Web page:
Asana has announced details from a survey it conducted between April 6 -15 about behaviours and attitudes towards remote work. The survey polled 5,140 full-time employees currently working from home in Australia, Germany, Japan, the UK, and the US. The research was carried out by Censuswide. Details of the full report were not available, and it should be published in a few weeks. Though asked, Asana has not released the complete data set for further analysis either.
The findings, though different from a recent Smartsheet survey, are broadly aligned. Employees are struggling to work from home. Asana has posted the results from a more positive angle than Smartsheet, which leaves some questions. It states:
“30% of employees using a work management platform feel more supported by their manager versus 17% not using a work management platform.”
This would indicate that work management solutions, such as Asana, can help employees. It also shows that 83% feel equally or less supported by their manager. Where the dividing line is between the two is interesting, and it is similar in finding to Smartsheet that people are feeling less well supported by their manager.
Can Work Management help?
On productivity, a work management platform also seems to help. 55% using a work management platform say productivity has increased. This is intriguing as one assumes they were using a work management platform while still in the office, so what has changed? Only 35% of employees not using a work management platform have seen productivity increase. More importantly, 65% of respondents have seen it decrease or remain the same. The vital statistic (omitted) is the difference in the decline in productivity of those using and not using a work management solution.
Dustin Moskovitz, CEO of Asana, commented: “Organizations around the world are adapting to new ways of working together while being physically apart. Many teams are navigating the unique challenges related to the rapid move to remote work protocols, in some cases for the first time.
“Teams need confidence and clarity in their work, and platforms that foster collaboration are essential ways teams are staying aligned, organized and connected so they can continue working towards their most important goals. It goes without saying that this shared experience will serve as a catalyst to bring teams closer together.”
On hours of work
What this report does highlight is that people are working differently. 60% of employees are working different hours while homeworking.
- 53% are taking more breaks throughout the day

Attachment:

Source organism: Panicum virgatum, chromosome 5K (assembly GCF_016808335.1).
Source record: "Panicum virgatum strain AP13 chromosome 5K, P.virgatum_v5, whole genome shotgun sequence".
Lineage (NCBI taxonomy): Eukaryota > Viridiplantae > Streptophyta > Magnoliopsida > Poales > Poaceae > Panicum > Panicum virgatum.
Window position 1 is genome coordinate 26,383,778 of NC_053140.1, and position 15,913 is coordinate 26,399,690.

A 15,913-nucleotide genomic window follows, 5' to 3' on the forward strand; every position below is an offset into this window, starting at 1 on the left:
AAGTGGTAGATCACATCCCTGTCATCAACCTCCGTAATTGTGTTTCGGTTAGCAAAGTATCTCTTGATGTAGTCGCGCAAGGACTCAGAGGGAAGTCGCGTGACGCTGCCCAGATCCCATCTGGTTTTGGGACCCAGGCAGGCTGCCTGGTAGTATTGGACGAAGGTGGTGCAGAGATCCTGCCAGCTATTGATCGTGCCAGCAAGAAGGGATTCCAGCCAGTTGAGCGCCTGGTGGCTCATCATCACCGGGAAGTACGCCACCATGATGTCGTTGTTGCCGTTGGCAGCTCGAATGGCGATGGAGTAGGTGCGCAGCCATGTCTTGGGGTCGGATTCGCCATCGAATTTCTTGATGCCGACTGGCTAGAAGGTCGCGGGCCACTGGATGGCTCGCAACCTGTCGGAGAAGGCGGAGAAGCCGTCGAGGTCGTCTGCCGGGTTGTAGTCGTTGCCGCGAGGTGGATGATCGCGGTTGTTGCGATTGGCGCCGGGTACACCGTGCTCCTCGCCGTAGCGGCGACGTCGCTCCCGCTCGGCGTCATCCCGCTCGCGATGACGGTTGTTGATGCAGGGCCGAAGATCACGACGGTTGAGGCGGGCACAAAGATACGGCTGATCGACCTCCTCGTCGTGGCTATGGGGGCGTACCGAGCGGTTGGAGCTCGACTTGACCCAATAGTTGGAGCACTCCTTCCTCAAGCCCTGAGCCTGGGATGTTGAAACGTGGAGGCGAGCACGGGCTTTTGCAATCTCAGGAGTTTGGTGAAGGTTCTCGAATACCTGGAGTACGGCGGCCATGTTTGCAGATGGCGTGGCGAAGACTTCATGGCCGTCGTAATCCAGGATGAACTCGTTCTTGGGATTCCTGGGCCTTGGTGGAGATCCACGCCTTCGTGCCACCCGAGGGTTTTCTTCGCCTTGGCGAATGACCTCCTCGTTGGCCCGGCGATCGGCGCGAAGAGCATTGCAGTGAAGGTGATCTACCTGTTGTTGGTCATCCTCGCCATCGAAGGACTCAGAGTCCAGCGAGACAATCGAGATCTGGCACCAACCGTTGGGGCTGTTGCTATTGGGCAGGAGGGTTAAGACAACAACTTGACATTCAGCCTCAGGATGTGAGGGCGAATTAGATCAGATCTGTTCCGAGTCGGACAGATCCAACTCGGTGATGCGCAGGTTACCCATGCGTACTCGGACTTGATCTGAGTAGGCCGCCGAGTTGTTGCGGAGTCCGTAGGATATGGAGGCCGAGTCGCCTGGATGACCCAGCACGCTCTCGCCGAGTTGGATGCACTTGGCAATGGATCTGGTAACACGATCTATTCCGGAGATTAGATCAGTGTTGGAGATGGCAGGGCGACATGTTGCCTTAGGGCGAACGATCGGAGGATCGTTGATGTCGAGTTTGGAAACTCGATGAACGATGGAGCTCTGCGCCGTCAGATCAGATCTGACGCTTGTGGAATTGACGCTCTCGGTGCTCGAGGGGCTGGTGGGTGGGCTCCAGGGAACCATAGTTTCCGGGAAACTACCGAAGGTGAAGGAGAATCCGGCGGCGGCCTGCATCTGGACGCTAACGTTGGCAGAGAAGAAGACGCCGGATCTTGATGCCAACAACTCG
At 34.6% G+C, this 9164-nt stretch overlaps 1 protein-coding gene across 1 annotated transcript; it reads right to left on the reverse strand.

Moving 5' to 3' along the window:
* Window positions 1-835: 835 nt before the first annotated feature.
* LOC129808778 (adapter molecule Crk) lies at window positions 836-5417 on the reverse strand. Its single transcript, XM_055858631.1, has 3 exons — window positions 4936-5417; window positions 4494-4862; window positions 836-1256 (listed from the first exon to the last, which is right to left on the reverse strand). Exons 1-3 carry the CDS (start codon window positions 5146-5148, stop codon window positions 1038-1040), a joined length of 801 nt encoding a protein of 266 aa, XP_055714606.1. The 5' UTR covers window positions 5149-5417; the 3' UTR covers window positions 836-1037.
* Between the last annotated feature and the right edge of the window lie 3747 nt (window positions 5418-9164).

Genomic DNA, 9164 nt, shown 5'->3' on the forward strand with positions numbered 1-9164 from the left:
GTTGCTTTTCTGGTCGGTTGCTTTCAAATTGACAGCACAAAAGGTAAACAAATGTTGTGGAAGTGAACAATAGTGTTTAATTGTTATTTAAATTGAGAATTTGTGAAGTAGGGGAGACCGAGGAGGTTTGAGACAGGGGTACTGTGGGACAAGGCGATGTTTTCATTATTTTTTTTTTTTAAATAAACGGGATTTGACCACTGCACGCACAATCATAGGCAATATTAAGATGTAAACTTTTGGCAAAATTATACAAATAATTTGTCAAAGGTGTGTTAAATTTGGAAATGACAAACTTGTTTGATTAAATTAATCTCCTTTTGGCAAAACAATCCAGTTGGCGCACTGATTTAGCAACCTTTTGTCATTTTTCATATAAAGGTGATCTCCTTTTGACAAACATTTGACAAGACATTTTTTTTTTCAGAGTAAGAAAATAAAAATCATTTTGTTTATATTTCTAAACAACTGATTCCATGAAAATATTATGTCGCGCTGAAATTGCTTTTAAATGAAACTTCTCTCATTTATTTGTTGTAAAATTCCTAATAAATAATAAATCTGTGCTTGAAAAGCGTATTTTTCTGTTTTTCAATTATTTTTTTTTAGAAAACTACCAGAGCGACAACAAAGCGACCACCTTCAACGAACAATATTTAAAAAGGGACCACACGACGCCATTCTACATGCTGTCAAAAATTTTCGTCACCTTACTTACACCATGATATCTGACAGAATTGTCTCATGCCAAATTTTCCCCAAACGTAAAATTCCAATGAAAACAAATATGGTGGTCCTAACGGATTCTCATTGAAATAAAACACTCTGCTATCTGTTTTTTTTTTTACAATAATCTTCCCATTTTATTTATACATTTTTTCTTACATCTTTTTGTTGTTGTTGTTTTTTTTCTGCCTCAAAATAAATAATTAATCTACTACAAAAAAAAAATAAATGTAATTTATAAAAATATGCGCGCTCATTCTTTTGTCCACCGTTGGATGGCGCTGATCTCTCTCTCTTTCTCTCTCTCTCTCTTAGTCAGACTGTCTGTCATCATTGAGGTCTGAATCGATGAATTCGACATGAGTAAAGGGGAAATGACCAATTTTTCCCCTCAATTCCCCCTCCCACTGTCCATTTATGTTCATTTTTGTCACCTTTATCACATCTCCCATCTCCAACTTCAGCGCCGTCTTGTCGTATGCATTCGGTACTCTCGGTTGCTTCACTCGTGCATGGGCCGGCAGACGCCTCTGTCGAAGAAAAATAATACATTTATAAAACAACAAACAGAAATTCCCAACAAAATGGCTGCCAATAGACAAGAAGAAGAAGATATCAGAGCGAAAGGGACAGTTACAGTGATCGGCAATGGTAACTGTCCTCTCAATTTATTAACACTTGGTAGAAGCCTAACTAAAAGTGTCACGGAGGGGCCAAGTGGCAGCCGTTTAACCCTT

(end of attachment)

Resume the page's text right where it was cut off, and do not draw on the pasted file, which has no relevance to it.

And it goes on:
- 32% are starting their working day earlier
- 28% are working later in the evening
In Germany, 71% have changed how they work. 40% are now working later into the evening. Does this mean they are overworking? Working later does not mean working longer!
In the UK, this change may be due to increased childcare responsibilities. 85% of workers in the UK with school-aged children are balancing childcare and full-time work. Asana did not, however, reveal what percentage of UK workers have school-age children.
The Asana conclusion
On the available information to date, Asana has identified three challenges for home workers.
- Staying motivated
- Stress about the current economic and health crisis
- An inability to switch off and disconnect
On the information provided so far, it has not evidenced any of these findings. The third point is also open to interpretation as employees do seem able to switch off when it comes to childcare versus work. In the UK, balancing the two may mean taking regular breaks from work, and the ability to switch on and off may even be improving. While Germans are working later into the evening, does this mean longer hours in total? There is no information about whether they are also taking more or fewer breaks during the day, despite that data being in the survey.
Enterprise Times: What does this mean
While the results provided by Asana are interesting, they are teasing and interpreting the statistics from a limited data set. It is disappointing, though understandable. Asana wants to leverage the report as much as possible in the coming weeks. It should have focussed this initial teaser on a specific subset of data, perhaps focusing on showing that those with Work Management solutions are coping better with the change. There were further data points in the release that are worth noting, such as collaboration within remote teams.
Alternatively, it could analyse how patterns of work have changed across different nations. People are changing how they work from home. For many, one factor influencing this is childcare. Another issue is overworking. The risk is employee burnout, a fact that was highlighted in a blog by Jane Donnelly, Managing Director East of England of Hays, the recruitment agency. She highlights eight ways that employees can stop themselves from becoming overworked.
The full report is coming, and considering the breadth and depth of the survey, it should have some intriguing findings. If Asana also carries out a qualitative interview to better understand some of the responses, this would make the report even more powerful. It is certainly a positive finding for Asana and its offering.